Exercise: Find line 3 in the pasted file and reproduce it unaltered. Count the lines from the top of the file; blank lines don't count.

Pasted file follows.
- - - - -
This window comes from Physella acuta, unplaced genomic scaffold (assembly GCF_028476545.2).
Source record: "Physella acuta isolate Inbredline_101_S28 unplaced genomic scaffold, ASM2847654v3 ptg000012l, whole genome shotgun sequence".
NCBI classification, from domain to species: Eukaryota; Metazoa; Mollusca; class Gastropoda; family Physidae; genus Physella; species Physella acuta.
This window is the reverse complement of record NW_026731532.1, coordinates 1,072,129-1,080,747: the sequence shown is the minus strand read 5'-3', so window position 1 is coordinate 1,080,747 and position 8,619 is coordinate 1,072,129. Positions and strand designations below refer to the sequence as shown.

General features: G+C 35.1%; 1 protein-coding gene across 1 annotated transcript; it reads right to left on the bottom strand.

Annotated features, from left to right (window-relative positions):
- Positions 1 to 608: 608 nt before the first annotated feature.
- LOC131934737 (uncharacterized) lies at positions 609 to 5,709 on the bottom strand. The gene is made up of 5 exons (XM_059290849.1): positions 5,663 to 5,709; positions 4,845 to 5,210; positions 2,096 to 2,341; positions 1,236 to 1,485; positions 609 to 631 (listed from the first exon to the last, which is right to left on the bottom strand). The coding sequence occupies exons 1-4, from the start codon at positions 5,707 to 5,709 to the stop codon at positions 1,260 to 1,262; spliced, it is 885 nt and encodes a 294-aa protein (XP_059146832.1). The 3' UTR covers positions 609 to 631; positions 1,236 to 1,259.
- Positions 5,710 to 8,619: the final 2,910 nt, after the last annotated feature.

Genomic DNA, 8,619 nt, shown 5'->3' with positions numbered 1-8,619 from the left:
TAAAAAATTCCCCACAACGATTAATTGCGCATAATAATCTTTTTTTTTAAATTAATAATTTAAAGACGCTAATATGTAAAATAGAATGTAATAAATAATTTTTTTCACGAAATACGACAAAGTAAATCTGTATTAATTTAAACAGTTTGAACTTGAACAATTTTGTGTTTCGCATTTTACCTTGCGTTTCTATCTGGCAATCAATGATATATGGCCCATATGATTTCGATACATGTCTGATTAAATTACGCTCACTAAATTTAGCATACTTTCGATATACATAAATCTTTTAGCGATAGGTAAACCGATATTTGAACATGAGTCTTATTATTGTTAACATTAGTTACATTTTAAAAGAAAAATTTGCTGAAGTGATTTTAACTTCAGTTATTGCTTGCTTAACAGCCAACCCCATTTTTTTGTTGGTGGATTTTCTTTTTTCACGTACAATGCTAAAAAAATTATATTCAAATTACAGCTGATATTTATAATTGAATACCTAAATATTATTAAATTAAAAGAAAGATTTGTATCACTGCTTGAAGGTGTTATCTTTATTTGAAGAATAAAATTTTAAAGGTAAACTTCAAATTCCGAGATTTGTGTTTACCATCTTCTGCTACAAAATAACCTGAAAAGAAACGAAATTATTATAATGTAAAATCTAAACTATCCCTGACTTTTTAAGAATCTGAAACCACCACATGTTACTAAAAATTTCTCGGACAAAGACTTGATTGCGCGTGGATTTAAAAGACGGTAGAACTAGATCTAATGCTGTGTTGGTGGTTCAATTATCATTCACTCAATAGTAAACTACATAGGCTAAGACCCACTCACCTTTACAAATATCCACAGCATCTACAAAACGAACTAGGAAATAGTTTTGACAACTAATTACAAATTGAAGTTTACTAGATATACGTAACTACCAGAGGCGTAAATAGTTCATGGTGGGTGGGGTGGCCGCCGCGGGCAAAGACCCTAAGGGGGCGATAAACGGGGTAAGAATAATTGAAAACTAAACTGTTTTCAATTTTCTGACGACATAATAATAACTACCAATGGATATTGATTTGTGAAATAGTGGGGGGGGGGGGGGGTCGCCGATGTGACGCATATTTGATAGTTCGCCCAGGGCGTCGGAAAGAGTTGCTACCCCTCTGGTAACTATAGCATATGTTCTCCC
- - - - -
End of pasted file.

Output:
NCBI classification, from domain to species: Eukaryota; Metazoa; Mollusca; class Gastropoda; family Physidae; genus Physella; species Physella acuta.